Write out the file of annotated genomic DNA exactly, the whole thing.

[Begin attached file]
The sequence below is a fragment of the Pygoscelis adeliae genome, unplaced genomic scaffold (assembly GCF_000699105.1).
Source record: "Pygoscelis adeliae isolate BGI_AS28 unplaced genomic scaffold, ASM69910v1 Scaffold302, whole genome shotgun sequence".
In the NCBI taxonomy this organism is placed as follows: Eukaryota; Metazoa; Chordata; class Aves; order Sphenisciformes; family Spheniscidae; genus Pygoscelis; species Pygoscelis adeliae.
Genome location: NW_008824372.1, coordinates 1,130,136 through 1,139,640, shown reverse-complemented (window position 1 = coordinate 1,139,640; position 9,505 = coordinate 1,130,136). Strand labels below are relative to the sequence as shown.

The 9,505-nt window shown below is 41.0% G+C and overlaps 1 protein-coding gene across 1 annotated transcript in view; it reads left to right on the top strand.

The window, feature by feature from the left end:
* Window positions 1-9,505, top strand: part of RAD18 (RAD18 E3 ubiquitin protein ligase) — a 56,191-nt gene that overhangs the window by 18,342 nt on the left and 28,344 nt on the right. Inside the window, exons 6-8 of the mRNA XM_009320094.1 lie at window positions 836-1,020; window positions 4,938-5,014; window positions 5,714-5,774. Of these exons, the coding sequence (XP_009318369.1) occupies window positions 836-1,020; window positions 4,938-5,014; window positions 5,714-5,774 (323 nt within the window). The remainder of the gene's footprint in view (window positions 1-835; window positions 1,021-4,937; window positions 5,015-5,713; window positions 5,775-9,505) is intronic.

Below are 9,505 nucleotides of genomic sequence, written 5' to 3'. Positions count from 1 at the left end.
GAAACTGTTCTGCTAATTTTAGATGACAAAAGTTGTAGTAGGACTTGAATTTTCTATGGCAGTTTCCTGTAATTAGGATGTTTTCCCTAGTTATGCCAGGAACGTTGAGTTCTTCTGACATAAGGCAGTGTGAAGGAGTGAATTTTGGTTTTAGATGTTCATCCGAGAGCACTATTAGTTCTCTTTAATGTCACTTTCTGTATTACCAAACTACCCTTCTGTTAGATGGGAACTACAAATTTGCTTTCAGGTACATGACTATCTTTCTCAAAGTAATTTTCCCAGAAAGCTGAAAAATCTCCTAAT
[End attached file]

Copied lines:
The sequence below is a fragment of the Pygoscelis adeliae genome, unplaced genomic scaffold (assembly GCF_000699105.1).
Source record: "Pygoscelis adeliae isolate BGI_AS28 unplaced genomic scaffold, ASM69910v1 Scaffold302, whole genome shotgun sequence".
In the NCBI taxonomy this organism is placed as follows: Eukaryota; Metazoa; Chordata; class Aves; order Sphenisciformes; family Spheniscidae; genus Pygoscelis; species Pygoscelis adeliae.
Genome location: NW_008824372.1, coordinates 1,130,136 through 1,139,640, shown reverse-complemented (window position 1 = coordinate 1,139,640; position 9,505 = coordinate 1,130,136). Strand labels below are relative to the sequence as shown.

The 9,505-nt window shown below is 41.0% G+C and overlaps 1 protein-coding gene across 1 annotated transcript in view; it reads left to right on the top strand.

The window, feature by feature from the left end:
* Window positions 1-9,505, top strand: part of RAD18 (RAD18 E3 ubiquitin protein ligase) — a 56,191-nt gene that overhangs the window by 18,342 nt on the left and 28,344 nt on the right. Inside the window, exons 6-8 of the mRNA XM_009320094.1 lie at window positions 836-1,020; window positions 4,938-5,014; window positions 5,714-5,774. Of these exons, the coding sequence (XP_009318369.1) occupies window positions 836-1,020; window positions 4,938-5,014; window positions 5,714-5,774 (323 nt within the window). The remainder of the gene's footprint in view (window positions 1-835; window positions 1,021-4,937; window positions 5,015-5,713; window positions 5,775-9,505) is intronic.

Below are 9,505 nucleotides of genomic sequence, written 5' to 3'. Positions count from 1 at the left end.
GAAACTGTTCTGCTAATTTTAGATGACAAAAGTTGTAGTAGGACTTGAATTTTCTATGGCAGTTTCCTGTAATTAGGATGTTTTCCCTAGTTATGCCAGGAACGTTGAGTTCTTCTGACATAAGGCAGTGTGAAGGAGTGAATTTTGGTTTTAGATGTTCATCCGAGAGCACTATTAGTTCTCTTTAATGTCACTTTCTGTATTACCAAACTACCCTTCTGTTAGATGGGAACTACAAATTTGCTTTCAGGTACATGACTATCTTTCTCAAAGTAATTTTCCCAGAAAGCTGAAAAATCTCCTAAT